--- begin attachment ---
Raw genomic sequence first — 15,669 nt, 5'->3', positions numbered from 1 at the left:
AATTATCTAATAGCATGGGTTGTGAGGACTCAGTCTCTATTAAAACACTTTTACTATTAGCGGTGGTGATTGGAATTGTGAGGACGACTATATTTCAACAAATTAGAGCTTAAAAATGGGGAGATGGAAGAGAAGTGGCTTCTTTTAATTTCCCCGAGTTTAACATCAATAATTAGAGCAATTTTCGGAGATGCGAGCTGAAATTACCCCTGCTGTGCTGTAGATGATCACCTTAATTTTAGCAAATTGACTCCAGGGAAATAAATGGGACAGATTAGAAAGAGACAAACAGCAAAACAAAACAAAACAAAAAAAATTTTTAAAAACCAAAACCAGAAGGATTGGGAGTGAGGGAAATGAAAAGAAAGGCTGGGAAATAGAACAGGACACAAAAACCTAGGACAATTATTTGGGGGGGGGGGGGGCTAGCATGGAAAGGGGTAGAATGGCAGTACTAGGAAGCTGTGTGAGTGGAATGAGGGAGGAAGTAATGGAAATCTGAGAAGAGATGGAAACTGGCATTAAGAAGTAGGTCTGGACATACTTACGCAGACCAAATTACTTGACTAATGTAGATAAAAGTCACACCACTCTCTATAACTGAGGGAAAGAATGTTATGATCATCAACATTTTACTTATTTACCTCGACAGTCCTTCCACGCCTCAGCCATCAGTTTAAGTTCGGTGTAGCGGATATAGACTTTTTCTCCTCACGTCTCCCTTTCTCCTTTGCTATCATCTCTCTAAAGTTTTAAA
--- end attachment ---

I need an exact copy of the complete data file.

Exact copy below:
Raw genomic sequence first — 15,669 nt, 5'->3', positions numbered from 1 at the left:
AATTATCTAATAGCATGGGTTGTGAGGACTCAGTCTCTATTAAAACACTTTTACTATTAGCGGTGGTGATTGGAATTGTGAGGACGACTATATTTCAACAAATTAGAGCTTAAAAATGGGGAGATGGAAGAGAAGTGGCTTCTTTTAATTTCCCCGAGTTTAACATCAATAATTAGAGCAATTTTCGGAGATGCGAGCTGAAATTACCCCTGCTGTGCTGTAGATGATCACCTTAATTTTAGCAAATTGACTCCAGGGAAATAAATGGGACAGATTAGAAAGAGACAAACAGCAAAACAAAACAAAACAAAAAAAATTTTTAAAAACCAAAACCAGAAGGATTGGGAGTGAGGGAAATGAAAAGAAAGGCTGGGAAATAGAACAGGACACAAAAACCTAGGACAATTATTTGGGGGGGGGGGGGGCTAGCATGGAAAGGGGTAGAATGGCAGTACTAGGAAGCTGTGTGAGTGGAATGAGGGAGGAAGTAATGGAAATCTGAGAAGAGATGGAAACTGGCATTAAGAAGTAGGTCTGGACATACTTACGCAGACCAAATTACTTGACTAATGTAGATAAAAGTCACACCACTCTCTATAACTGAGGGAAAGAATGTTATGATCATCAACATTTTACTTATTTACCTCGACAGTCCTTCCACGCCTCAGCCATCAGTTTAAGTTCGGTGTAGCGGATATAGACTTTTTCTCCTCACGTCTCCCTTTCTCCTTTGCTATCATCTCTCTAAAGTTTTAAA